• Tag Archives Apple IIgs
  • Instant Music

    Instant Music (Commodore 64, Amiga, Apple IIgs)


    Instant Music is a rather unique music making program that was initially developed for the Amiga and then ported to the Apple IIgs and Commodore 64 in 1986. Instant Music came with a variety of songs pre-loaded and allowed the operator to vary the individual tones creating new music.


    Instant Music was among one of the first programs released by Electronic Arts for the Amiga. It received very good reviews from both computer magazines and music magazines alike. Even the Commodore 64 version was very well done. It offered a number of sophisticated features for the time including:

    • creating singe, double or triple notes in multiple ways
    • cutting/pasting blocks of music
    • modifying the tempo
    • zooming in and out to edit a piece of a tune
    • editing available instruments
    • transposing pitch


    Commodore 64
    It also has features that can ensure everything you do is in key and melodic (though those features can be turned off if you prefer).


    Apple IIgs
    Instant Music was a neat piece of software that allowed anyone to create unique music. I’m not sure what is out there today that can accomplish the same thing with as much ease though there is certainly more sophisticated music software these days. However, if you want to play around with creating music on your Amiga, Commodore 64 or Apple IIgs, this is a good place to start.



  • Omega


    Source: VideoGames & Computer Entertainment – December 1989

    Omega (not to be confused with Omega Race) by Origin was really a game ahead of its time given that it was released in 1989. The goal was to build a tank with a certain budget, program it, and then pit your tank against others. As you win battles, your budget increases and you can build better tanks for more difficult challenges. You could even create your own battlefields.

    Omega was ahead of its time in a couple of ways. Part of the game involved actually programming your tank. There were various AI script commands that could be used that were reminiscent of BASIC. There were instructions that allowed control of various functions of the tanks as well as others that allowed communication and coordination between tanks. The code used to program the tanks was cross-platform so Omega players from different platforms could still compete with each other. For a while there was even an official Omega BBS to facilitate this.

    Omega was available for several platforms including the Amiga, Apple II, Apple IIgs, Atari ST, Commodore 64, DOS and Macintosh. The ad above mentions all of these with the Apple IIgs and Macintosh versions “coming soon”. This game has never had a sequel or been remade but I think it would be an excellent candidate to remake today. I’m not aware of anything quite like it. If you want to give this one a try, any of the versions are pretty good and there really isn’t a significant difference in terms of game play. The 16-bit versions will have somewhat better graphics in most cases but it isn’t a big deal for this game. Pick your favorite platform and give it a try.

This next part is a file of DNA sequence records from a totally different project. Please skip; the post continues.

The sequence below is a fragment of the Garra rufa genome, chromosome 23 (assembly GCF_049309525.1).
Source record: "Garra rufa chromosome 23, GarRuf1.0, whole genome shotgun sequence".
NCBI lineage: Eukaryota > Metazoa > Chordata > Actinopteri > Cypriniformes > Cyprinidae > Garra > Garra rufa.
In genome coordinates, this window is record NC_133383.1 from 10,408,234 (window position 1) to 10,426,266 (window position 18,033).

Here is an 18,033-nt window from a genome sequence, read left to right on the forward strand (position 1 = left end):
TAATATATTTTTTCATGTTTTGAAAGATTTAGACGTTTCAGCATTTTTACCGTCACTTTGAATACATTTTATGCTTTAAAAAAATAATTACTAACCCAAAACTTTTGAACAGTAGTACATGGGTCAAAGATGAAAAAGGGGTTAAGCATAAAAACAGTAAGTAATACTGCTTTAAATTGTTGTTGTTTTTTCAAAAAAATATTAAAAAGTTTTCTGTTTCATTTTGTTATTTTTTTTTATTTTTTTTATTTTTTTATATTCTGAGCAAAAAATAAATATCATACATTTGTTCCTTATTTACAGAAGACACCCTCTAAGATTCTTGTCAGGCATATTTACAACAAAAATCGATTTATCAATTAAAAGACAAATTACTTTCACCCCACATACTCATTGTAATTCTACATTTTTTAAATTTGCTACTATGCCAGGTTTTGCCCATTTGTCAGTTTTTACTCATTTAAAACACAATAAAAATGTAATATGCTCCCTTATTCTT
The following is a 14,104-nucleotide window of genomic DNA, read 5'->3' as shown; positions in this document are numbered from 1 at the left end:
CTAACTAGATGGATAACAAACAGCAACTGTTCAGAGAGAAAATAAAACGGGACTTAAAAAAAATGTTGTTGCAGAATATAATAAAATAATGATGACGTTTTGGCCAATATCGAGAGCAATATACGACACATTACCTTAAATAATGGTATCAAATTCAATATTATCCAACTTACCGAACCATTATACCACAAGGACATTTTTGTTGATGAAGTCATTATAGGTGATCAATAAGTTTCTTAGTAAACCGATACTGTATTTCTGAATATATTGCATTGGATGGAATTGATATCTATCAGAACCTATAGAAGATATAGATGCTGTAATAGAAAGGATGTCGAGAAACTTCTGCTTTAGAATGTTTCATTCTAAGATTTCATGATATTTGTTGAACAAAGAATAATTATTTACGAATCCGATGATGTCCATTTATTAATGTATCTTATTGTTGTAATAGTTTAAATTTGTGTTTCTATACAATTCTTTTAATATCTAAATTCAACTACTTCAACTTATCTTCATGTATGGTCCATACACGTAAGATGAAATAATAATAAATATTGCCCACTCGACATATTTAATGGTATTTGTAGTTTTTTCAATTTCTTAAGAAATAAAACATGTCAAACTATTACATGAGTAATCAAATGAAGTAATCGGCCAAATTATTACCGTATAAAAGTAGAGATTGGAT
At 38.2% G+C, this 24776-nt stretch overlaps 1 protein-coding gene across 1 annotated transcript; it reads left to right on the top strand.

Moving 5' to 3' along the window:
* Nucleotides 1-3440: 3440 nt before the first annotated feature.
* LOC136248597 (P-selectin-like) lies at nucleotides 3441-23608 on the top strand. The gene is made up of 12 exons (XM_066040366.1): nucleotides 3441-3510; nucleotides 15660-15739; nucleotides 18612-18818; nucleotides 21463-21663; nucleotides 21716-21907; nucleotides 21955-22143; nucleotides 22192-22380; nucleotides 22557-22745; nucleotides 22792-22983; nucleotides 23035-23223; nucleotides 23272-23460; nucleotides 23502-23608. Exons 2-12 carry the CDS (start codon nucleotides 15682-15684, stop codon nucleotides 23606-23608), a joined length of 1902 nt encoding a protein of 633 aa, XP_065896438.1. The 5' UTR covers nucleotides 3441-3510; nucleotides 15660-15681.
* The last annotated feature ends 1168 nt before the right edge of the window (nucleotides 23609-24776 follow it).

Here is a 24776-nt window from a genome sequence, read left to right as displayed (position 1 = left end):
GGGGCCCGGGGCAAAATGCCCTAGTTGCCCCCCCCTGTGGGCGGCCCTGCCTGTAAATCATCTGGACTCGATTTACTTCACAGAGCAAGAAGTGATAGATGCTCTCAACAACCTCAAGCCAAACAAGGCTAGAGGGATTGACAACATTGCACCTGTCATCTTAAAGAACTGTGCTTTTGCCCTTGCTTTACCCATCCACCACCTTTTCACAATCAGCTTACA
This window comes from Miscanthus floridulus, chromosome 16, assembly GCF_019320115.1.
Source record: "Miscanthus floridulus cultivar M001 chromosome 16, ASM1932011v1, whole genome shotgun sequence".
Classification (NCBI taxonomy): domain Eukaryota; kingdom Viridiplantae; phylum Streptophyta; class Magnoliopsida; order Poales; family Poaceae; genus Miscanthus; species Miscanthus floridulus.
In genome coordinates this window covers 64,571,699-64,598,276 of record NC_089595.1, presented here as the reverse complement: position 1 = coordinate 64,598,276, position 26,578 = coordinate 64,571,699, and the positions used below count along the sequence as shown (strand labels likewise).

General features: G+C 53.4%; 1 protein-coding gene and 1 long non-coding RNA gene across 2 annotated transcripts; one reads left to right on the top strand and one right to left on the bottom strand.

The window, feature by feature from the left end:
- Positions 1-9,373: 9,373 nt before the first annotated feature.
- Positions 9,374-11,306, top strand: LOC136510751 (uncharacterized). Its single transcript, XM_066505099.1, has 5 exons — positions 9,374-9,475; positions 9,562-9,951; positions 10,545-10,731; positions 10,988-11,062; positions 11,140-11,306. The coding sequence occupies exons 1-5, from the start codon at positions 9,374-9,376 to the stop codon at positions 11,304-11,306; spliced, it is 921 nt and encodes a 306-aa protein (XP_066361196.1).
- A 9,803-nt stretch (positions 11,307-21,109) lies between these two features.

The above ad is from the December 1989 issue of VideoGames & Computer Entertainment.

  • Compute! (October 1988)


    Source: Compute! – Issue Number 101 – October 1988

    In 1988, PCs were already starting to dominate but Apple IIs were still popular in schools, the Commodore 64 still popular in the home and 16-bit computers like the Amiga and Atari ST were still competing. Compute! was still covering all of these machines in 1988. The October 1988 issue includes:


      • Measuring Up on the Machine: How Does Your School Rate? – Are your children getting the computer education they deserve and need? Find out by taking this fascinating 15-question test.
      • All for One, and One for All – Integrated software puts it all together – word processor, spreadsheet, database, and more. We evaluate four packages perfect for the home and office.
      • Closet Computers – Put that old computer to work! Guard your home, run robots, scan the shortwave, make money, and do more.
      • Buyer’s Guide – Science Fiction Games: These 64 out-of-this-world games zip you into the future. Have aliens taken control of your computer?


    • Fast Looks
    • Jam Session
    • PaperClip Publisher
    • Sons of Liberty
    • Jumping Math Flash
    • Thunderchopper
    • Apple II GEOS
    • The Music Studio 2.0
    • Pit of a Thousand Screams
    • New World Combo


      • Editorial License – Put a computer in every classroom – on the teacher’s desk – if you want to really get results.
      • News & Note – Tandy touts its new computers, RAM price rampage may be over, and software that simulates the brain.
      • Gameplay – The best adventure games have characters that treat you just like you treat them.
      • Impact – A computer paradox: The weaker the computer, the more you have to be a techno-wiz.
      • Discoveries – We’ve done it. We’ve put computers on kids’ desks and have gotten teachers excited about technology. What’s next?
      • Levitations – Our columnist goes digging – in his own office. Will he return from the junk-mail jungle?
      • Letters – You opine on our opinions.
    • New Products! – Ghost blows bubbles, Amazon arcade acts contrary, kids turn to publishing, and more new products.

    Compute! Specific

    • MS-DOS
    • 64 & 128
    • Apple II
    • Amiga
    • Macintosh
    • Atari ST

    …and more!